BERWICK, Maine (NEWS CENTER) — Zachary Weinberger suffers from seizures, his cognitive abilities are deteriorating and needs round the clock care.

The Berwick teen is eligible for 80 hours of week of in home nursing care, but his family says he only gets a fraction of that because of a severe shortage of nurses.

Weinberger was diagnosed just two years ago. His family says, besides dealing with the devastation of his fatal illness, they're also fighting to get him the care he needs.

Zachary Weinberger started having seizures when he was 11 years old.

Now he's 18.

He's confined to a wheelchair, his speech is diminishing and he can't take care of himself. A genetic test finally revealed that has a rare and terminal form of epilepsy call Lafora disease, one of 200 known cases in the world.

Weinberger's mother says her son's condition worsened after battling a bout of pneumonia. Under MaineCare he qualifies for 80 hours a week of in home nursing care -- but has not been able to get all of the hours filled due to a shortage of home health nurses in Southern Maine.

"I feel like they failed us in many ways," Weinberger said.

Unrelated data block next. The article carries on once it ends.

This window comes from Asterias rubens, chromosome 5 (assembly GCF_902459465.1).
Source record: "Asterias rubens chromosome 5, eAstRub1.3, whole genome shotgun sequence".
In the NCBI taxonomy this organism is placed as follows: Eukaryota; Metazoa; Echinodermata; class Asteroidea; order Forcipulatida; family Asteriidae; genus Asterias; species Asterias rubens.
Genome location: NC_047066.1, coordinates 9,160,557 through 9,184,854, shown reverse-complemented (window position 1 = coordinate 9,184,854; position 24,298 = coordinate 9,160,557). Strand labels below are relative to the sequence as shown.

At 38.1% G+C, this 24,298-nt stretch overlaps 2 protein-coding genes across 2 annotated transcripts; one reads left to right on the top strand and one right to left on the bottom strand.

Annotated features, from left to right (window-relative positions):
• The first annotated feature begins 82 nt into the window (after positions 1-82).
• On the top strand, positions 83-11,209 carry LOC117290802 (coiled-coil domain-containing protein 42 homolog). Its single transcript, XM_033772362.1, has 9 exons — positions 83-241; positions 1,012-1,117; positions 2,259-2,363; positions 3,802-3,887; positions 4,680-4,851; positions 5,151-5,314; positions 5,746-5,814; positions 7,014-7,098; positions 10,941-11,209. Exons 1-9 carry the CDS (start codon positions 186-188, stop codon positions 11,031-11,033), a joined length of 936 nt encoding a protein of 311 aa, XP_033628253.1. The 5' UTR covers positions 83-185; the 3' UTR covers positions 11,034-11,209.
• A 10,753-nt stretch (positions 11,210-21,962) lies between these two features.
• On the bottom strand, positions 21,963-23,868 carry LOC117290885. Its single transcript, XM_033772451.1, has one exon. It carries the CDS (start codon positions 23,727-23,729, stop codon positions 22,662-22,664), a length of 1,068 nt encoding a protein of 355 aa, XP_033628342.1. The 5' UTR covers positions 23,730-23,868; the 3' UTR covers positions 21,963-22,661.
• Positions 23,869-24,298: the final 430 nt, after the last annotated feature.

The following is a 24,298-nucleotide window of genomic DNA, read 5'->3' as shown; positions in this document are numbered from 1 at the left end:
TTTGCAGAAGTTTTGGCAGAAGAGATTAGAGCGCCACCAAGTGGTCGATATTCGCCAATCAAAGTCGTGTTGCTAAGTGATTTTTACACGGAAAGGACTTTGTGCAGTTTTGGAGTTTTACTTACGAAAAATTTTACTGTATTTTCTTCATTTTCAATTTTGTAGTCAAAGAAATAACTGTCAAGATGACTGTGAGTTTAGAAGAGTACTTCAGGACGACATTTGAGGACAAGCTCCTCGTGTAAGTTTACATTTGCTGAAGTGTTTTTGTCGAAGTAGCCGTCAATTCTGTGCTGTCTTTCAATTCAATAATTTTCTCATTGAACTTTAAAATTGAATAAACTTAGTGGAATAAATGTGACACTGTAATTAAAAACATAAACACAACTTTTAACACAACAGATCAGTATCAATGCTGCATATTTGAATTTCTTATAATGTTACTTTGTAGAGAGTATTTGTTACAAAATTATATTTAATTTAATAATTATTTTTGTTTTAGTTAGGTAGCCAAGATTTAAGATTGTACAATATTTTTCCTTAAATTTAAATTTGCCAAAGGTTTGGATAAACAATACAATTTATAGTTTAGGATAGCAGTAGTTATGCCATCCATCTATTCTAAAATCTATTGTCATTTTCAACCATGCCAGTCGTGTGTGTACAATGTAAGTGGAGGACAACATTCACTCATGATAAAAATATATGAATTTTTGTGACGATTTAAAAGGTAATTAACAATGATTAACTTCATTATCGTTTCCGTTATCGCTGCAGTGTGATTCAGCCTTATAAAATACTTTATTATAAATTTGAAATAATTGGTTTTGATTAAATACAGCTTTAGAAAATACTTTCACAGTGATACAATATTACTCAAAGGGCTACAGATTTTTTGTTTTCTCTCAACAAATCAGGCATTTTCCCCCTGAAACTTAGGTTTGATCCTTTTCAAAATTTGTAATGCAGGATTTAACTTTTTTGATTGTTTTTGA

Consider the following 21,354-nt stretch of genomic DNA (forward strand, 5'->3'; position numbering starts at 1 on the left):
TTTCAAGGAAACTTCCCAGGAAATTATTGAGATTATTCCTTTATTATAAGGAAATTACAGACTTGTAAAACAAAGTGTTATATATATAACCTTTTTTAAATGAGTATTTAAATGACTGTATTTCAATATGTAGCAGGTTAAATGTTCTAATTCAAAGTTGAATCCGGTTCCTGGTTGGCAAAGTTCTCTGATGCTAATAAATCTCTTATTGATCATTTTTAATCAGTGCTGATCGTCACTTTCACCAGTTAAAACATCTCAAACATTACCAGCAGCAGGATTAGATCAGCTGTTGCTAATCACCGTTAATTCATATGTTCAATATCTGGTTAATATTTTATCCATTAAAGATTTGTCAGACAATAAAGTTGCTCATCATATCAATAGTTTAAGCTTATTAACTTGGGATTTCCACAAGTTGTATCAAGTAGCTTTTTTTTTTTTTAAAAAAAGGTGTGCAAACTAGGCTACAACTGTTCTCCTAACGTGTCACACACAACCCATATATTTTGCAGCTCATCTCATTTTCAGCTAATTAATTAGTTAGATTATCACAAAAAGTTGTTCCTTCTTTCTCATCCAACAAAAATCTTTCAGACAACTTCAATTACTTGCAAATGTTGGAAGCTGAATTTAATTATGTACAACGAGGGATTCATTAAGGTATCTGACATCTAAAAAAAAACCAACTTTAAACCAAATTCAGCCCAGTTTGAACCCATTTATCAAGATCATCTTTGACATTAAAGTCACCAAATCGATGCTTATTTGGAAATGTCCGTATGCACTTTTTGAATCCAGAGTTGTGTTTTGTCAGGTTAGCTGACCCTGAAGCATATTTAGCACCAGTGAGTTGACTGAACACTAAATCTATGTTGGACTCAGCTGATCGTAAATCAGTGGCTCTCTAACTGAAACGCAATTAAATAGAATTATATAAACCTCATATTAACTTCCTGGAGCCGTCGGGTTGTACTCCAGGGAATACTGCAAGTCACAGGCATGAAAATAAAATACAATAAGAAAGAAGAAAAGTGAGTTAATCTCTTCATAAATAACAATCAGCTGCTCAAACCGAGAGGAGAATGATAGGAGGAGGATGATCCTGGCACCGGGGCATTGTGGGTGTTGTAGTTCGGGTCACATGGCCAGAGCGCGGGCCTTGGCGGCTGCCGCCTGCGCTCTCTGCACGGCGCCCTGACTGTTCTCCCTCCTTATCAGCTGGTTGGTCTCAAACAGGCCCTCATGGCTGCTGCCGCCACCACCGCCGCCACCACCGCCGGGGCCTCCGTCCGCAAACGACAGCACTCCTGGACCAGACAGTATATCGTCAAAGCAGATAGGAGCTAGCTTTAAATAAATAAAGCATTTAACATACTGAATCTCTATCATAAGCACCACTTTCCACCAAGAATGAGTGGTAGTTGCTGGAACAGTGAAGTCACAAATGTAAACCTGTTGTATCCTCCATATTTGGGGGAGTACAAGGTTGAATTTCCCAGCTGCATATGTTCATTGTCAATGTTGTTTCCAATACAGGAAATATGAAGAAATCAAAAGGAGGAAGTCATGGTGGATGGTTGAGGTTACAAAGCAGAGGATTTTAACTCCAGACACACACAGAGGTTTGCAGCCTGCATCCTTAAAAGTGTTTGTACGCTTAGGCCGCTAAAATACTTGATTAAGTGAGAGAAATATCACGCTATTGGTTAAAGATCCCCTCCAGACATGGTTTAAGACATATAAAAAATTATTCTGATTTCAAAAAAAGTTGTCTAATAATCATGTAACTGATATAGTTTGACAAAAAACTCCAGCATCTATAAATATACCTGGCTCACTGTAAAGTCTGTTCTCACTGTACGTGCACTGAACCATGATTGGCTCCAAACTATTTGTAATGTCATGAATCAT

Zachary's mom says her co-workers donated their sick time and vacation time so she could stay home and care for her son. She also reached out to home health agencies in New Hampshire.

"More than half of them wouldn't accept out insurance," Weinberger said.

Recently Cor Health, the home health agency working with the family has been able to hire two nurses -- to cover more than half of the hours needed take of Zachary. Susan White, the agencies’ administrator tells me by phone registered nurses are retiring sooner than new nurses are able to replaced has contributed to the problem.

"We have been working really diligently outside of the box and new avenues to obtain RN's for clients like Zachary," said Susan White, administrator of Cor Health.

We reached out to Department of Health and Human Service who administers MaineCare. A spokesperson told us staffing shortage of home health nurses is a significant problem for agencies that contract with MaineCare, but there are steps the agencies can take.

In a statement, a department spokesperson told NEWS CENTER, "Once hours are authorized, it is the responsibility of the agency serving the member to fill those hours. In the event the agency has difficulty filling hours, the agency is encouraged to contact MainCare."

MaineCare staff will then contact other agencies in an attempt to fill authorized hours and meet the member's needs.

DHHS officials also note that MaineCare rates for most personal care and private duty nurses increased last year and another round of increases was included in this year's budget — which could help with the nursing shortage.

The family has started a GoFundMe page to help them pay for Zack’s medical costs.